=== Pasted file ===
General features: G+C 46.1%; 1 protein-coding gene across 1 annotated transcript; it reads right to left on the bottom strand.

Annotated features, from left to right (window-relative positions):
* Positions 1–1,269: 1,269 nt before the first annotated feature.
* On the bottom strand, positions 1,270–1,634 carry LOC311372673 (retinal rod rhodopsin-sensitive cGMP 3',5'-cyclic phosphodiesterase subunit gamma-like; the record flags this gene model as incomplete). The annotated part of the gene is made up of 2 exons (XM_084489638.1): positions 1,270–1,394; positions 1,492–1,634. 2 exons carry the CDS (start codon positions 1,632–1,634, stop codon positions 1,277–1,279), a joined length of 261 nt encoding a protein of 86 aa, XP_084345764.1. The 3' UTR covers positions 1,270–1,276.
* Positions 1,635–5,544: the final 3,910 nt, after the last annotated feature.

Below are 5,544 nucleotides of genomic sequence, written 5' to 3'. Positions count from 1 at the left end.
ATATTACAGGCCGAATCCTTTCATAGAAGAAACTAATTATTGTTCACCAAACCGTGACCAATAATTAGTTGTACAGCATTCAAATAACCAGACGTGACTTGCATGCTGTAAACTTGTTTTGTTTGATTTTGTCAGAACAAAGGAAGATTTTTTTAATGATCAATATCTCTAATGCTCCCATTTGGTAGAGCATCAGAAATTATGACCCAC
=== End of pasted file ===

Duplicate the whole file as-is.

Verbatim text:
General features: G+C 46.1%; 1 protein-coding gene across 1 annotated transcript; it reads right to left on the bottom strand.

Annotated features, from left to right (window-relative positions):
* Positions 1–1,269: 1,269 nt before the first annotated feature.
* On the bottom strand, positions 1,270–1,634 carry LOC311372673 (retinal rod rhodopsin-sensitive cGMP 3',5'-cyclic phosphodiesterase subunit gamma-like; the record flags this gene model as incomplete). The annotated part of the gene is made up of 2 exons (XM_084489638.1): positions 1,270–1,394; positions 1,492–1,634. 2 exons carry the CDS (start codon positions 1,632–1,634, stop codon positions 1,277–1,279), a joined length of 261 nt encoding a protein of 86 aa, XP_084345764.1. The 3' UTR covers positions 1,270–1,276.
* Positions 1,635–5,544: the final 3,910 nt, after the last annotated feature.

Below are 5,544 nucleotides of genomic sequence, written 5' to 3'. Positions count from 1 at the left end.
ATATTACAGGCCGAATCCTTTCATAGAAGAAACTAATTATTGTTCACCAAACCGTGACCAATAATTAGTTGTACAGCATTCAAATAACCAGACGTGACTTGCATGCTGTAAACTTGTTTTGTTTGATTTTGTCAGAACAAAGGAAGATTTTTTTAATGATCAATATCTCTAATGCTCCCATTTGGTAGAGCATCAGAAATTATGACCCAC